Stick with a program for at least 4-6 weeks (advanced), and 8+ weeks (beginners), as this will probably be the amount of time you'll need to adapt, respond, and reap the benefits
3. You fear failure
The problem: looking at a weight, and while lifting the weight assume that if we can't complete a certain amount of reps, or lift a certain amount of weight then you've failed or underperformed, when in fact you’re getting stronger and forcing adaptation within the rep range.
Lifting 12’s on a chest press for 6-8 reps doesn't mean you've failed because you couldn't do more, it means you can lift 12’s for 6-8 reps. Now if you lifted 10’s you could maybe perform 8-10 reps, 8’s for 10-12 reps and so on. So, more weight = less reps, less weight = more reps
1-5 reps = strength, power, muscle growth
6-15 reps = strength, muscle growth
15+ reps = muscle growth, endurance
It's important to note you can grow in any rep range providing the total volume is sufficient, so 5 sets of 6 reps won't make you bulkier than 3 sets of 10, volume is volume.
Now that's cleared up, for our bodies to make a physical change we need to push to mechanical and physical failure over time, this is how we adapt, respond, and grow.
If you’re not pushing some form of failure, and stuck in your comfort zone, then your muscles are already capable of lifting that weight, which will not be enough to stimulate more muscle growth, restrict performance and physical development, and potential fat loss over time (again your basically just moving with weight)!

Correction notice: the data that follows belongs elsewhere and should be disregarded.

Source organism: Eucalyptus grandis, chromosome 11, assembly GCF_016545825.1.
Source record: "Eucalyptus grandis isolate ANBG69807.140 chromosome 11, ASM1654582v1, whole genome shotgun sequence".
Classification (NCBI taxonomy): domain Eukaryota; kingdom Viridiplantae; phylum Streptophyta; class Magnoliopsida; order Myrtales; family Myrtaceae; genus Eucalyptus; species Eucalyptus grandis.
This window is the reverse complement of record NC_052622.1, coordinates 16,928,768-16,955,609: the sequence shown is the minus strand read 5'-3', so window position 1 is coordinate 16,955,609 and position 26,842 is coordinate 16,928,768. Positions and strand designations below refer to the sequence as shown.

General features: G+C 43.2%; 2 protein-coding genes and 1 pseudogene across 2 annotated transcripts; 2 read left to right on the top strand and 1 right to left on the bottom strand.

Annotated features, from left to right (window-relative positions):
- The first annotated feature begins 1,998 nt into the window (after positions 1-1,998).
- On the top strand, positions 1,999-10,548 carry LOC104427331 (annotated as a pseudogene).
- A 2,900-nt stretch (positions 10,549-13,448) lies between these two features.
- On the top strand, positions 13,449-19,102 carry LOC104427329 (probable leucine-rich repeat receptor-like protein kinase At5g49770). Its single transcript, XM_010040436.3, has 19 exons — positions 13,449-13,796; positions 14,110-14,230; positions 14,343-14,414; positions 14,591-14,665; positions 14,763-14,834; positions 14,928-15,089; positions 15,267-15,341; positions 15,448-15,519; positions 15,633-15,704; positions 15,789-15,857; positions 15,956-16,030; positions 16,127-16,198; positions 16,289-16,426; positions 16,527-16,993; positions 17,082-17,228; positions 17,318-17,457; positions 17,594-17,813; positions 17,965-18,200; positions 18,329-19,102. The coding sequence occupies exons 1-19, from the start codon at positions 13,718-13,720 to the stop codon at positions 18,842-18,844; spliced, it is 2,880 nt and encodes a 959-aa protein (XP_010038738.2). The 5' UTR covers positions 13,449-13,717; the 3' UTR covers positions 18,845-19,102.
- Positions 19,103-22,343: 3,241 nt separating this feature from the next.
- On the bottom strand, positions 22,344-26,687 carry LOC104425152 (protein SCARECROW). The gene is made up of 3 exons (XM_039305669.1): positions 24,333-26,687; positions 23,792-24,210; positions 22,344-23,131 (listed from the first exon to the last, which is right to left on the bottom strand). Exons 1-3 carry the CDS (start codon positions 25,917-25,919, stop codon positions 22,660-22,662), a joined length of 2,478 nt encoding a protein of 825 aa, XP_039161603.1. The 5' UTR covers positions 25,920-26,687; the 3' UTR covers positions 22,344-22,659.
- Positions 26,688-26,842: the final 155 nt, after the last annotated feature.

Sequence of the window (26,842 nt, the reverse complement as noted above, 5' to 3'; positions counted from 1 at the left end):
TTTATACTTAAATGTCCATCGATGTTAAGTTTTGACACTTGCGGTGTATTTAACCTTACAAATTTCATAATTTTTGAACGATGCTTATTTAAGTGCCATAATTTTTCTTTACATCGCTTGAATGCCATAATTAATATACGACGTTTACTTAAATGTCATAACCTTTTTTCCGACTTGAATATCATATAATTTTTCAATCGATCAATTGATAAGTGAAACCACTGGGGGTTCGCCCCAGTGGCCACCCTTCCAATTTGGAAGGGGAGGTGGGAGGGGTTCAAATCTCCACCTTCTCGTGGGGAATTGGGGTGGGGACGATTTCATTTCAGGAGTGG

The solution: Don’t be afraid to fail, get good at it, take rest, and go again. Learn from failure, it's how we evolve in to a better version of ourselves. Just make sure you focus on excellent form and the strength and physique will come.
You can also have different exercises for each body part that focus on different rep ranges
Squats 3-5 sets of 3-5 reps (strength, muscle growth)
Pull ups 3-5 sets of 3-5 reps (same as above)
Incline DB chest press 2-3 sets of 9-12 reps (muscle growth)
45-degree hip extensions 2 x 15-20 (muscle growth, endurance)
When working in the lower rep ranges always stop 1-2 reps from failure, and as the reps go higher push for some form of muscular failure (burning in the muscles, or failure to move lol)
4. You care too much about what other people think